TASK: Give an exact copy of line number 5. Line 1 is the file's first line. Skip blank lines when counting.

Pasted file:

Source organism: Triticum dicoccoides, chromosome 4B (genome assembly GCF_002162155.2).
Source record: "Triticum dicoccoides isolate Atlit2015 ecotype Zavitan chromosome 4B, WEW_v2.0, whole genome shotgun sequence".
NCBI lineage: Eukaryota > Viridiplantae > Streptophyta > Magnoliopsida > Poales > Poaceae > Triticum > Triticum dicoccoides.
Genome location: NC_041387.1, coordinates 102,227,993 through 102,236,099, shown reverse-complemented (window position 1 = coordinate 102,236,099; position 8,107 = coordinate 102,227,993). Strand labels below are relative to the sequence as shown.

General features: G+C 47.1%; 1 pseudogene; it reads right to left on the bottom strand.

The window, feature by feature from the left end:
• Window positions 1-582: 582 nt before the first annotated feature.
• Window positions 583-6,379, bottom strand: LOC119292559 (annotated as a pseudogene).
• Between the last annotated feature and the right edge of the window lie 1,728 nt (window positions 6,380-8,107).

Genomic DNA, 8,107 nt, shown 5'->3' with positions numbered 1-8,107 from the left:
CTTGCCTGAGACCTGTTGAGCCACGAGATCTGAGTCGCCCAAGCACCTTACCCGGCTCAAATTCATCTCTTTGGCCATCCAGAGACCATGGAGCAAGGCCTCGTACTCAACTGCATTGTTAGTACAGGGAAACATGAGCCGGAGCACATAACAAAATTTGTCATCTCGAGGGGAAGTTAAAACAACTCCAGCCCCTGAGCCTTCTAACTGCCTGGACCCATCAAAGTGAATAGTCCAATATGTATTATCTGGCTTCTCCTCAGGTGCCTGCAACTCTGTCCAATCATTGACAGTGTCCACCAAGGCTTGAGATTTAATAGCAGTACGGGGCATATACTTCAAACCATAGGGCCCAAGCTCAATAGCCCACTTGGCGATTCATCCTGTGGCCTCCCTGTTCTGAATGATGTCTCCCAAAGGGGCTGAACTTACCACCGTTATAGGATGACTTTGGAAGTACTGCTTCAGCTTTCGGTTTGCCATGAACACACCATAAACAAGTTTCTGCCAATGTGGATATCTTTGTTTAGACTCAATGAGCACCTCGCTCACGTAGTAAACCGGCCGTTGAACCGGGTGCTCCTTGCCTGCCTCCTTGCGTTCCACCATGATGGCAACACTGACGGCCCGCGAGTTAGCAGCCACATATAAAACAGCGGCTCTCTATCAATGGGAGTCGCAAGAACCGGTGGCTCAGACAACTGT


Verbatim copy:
General features: G+C 47.1%; 1 pseudogene; it reads right to left on the bottom strand.